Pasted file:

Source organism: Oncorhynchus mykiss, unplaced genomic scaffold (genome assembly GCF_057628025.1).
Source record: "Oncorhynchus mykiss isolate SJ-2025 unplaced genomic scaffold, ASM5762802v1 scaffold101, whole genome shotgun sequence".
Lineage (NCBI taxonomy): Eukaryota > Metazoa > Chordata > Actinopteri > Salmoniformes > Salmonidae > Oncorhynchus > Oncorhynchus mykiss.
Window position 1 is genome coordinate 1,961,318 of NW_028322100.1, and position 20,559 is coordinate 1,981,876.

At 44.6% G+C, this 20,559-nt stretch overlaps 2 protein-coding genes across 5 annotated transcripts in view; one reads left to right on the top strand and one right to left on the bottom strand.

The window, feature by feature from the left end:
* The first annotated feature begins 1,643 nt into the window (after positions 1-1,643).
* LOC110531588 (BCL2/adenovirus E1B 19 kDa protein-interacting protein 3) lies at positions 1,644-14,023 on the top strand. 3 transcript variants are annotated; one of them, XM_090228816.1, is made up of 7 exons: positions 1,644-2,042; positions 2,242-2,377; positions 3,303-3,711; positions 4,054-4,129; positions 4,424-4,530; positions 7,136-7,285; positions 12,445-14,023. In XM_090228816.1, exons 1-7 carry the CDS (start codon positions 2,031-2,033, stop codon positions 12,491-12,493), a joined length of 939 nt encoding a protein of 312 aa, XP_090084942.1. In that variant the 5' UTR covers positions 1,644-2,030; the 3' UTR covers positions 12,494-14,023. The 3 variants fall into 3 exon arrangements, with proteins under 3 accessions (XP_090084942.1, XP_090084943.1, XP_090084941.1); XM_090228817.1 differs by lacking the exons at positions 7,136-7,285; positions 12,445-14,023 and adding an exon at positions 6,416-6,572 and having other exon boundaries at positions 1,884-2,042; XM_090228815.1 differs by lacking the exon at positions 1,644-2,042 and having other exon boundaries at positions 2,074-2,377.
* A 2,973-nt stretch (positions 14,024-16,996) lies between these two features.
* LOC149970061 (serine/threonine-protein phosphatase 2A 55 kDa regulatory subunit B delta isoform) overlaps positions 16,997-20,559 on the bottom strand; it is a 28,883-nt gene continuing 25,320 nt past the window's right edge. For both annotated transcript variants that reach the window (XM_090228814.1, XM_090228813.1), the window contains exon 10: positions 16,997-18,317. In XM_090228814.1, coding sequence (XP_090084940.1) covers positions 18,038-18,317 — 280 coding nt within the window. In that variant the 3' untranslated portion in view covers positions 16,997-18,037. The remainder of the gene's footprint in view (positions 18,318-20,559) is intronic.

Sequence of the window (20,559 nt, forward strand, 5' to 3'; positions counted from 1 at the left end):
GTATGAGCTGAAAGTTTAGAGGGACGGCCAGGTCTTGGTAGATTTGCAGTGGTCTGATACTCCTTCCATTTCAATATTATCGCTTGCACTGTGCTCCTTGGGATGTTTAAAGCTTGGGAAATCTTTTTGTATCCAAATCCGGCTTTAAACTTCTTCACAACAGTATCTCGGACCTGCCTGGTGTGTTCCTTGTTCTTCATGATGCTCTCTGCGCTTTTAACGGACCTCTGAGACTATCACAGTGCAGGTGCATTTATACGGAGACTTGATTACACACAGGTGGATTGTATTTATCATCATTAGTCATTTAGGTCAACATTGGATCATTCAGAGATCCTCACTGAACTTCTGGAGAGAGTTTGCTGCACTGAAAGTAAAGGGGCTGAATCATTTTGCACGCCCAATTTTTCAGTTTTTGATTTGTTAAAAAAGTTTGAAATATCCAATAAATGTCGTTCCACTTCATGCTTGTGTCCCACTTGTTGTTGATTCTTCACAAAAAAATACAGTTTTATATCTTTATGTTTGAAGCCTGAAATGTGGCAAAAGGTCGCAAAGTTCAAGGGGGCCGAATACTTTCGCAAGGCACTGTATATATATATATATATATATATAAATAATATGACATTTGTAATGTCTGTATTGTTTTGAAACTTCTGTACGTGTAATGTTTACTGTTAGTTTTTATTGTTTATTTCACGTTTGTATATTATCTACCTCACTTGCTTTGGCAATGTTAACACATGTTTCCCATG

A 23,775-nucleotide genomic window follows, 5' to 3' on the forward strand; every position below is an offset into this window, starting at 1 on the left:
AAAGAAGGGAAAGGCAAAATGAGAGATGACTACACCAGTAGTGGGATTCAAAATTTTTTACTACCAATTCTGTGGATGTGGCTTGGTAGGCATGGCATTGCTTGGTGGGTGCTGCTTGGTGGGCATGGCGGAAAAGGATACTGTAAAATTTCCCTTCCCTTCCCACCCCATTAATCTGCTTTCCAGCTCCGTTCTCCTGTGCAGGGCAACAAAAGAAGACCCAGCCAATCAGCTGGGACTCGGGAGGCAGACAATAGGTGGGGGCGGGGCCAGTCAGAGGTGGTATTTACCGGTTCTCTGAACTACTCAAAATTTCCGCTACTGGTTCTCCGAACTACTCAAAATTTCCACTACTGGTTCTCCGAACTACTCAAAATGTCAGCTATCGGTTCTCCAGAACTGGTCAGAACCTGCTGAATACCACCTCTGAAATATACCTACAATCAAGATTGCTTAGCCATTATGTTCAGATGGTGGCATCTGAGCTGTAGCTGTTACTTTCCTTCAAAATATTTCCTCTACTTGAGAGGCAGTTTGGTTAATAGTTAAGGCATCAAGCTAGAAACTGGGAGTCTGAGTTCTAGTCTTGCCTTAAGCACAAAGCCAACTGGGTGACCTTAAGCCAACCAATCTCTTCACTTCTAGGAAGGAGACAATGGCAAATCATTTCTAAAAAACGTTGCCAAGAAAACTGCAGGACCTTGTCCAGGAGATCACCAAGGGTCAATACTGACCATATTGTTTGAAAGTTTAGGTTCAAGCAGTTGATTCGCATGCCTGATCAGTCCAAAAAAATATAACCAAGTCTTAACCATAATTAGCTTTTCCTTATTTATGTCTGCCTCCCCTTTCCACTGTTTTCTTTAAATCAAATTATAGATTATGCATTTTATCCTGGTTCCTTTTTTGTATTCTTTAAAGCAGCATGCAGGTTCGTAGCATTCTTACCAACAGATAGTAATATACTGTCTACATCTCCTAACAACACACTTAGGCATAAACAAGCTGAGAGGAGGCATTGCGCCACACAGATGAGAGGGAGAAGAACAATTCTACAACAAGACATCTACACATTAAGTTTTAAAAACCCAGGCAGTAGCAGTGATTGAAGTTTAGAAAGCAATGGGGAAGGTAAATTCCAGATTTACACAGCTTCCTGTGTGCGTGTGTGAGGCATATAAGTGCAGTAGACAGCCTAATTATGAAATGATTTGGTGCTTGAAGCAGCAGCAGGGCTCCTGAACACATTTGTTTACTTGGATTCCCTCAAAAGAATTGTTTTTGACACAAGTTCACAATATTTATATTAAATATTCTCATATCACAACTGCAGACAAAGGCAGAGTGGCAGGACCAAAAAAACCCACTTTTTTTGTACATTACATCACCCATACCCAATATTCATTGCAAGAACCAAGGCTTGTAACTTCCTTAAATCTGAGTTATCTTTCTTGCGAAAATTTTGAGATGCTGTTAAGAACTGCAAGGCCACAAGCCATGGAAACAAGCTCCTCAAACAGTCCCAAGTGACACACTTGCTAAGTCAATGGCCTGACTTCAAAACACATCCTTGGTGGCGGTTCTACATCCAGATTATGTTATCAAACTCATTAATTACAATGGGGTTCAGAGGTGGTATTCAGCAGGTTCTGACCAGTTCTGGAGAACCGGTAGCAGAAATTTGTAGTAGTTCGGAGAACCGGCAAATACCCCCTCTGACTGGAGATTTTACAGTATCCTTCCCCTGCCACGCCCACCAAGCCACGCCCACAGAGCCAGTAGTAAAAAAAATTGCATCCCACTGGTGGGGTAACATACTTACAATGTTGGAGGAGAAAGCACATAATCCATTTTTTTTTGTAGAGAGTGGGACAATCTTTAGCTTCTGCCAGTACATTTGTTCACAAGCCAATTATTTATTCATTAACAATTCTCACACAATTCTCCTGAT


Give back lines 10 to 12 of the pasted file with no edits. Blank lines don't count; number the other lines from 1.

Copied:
* LOC149970061 (serine/threonine-protein phosphatase 2A 55 kDa regulatory subunit B delta isoform) overlaps positions 16,997-20,559 on the bottom strand; it is a 28,883-nt gene continuing 25,320 nt past the window's right edge. For both annotated transcript variants that reach the window (XM_090228814.1, XM_090228813.1), the window contains exon 10: positions 16,997-18,317. In XM_090228814.1, coding sequence (XP_090084940.1) covers positions 18,038-18,317 — 280 coding nt within the window. In that variant the 3' untranslated portion in view covers positions 16,997-18,037. The remainder of the gene's footprint in view (positions 18,318-20,559) is intronic.

Sequence of the window (20,559 nt, forward strand, 5' to 3'; positions counted from 1 at the left end):
GTATGAGCTGAAAGTTTAGAGGGACGGCCAGGTCTTGGTAGATTTGCAGTGGTCTGATACTCCTTCCATTTCAATATTATCGCTTGCACTGTGCTCCTTGGGATGTTTAAAGCTTGGGAAATCTTTTTGTATCCAAATCCGGCTTTAAACTTCTTCACAACAGTATCTCGGACCTGCCTGGTGTGTTCCTTGTTCTTCATGATGCTCTCTGCGCTTTTAACGGACCTCTGAGACTATCACAGTGCAGGTGCATTTATACGGAGACTTGATTACACACAGGTGGATTGTATTTATCATCATTAGTCATTTAGGTCAACATTGGATCATTCAGAGATCCTCACTGAACTTCTGGAGAGAGTTTGCTGCACTGAAAGTAAAGGGGCTGAATCATTTTGCACGCCCAATTTTTCAGTTTTTGATTTGTTAAAAAAGTTTGAAATATCCAATAAATGTCGTTCCACTTCATGCTTGTGTCCCACTTGTTGTTGATTCTTCACAAAAAAATACAGTTTTATATCTTTATGTTTGAAGCCTGAAATGTGGCAAAAGGTCGCAAAGTTCAAGGGGGCCGAATACTTTCGCAAGGCACTGTATATATATATATATATATATATAAATAATATGACATTTGTAATGTCTGTATTGTTTTGAAACTTCTGTACGTGTAATGTTTACTGTTAGTTTTTATTGTTTATTTCACGTTTGTATATTATCTACCTCACTTGCTTTGGCAATGTTAACACATGTTTCCCATG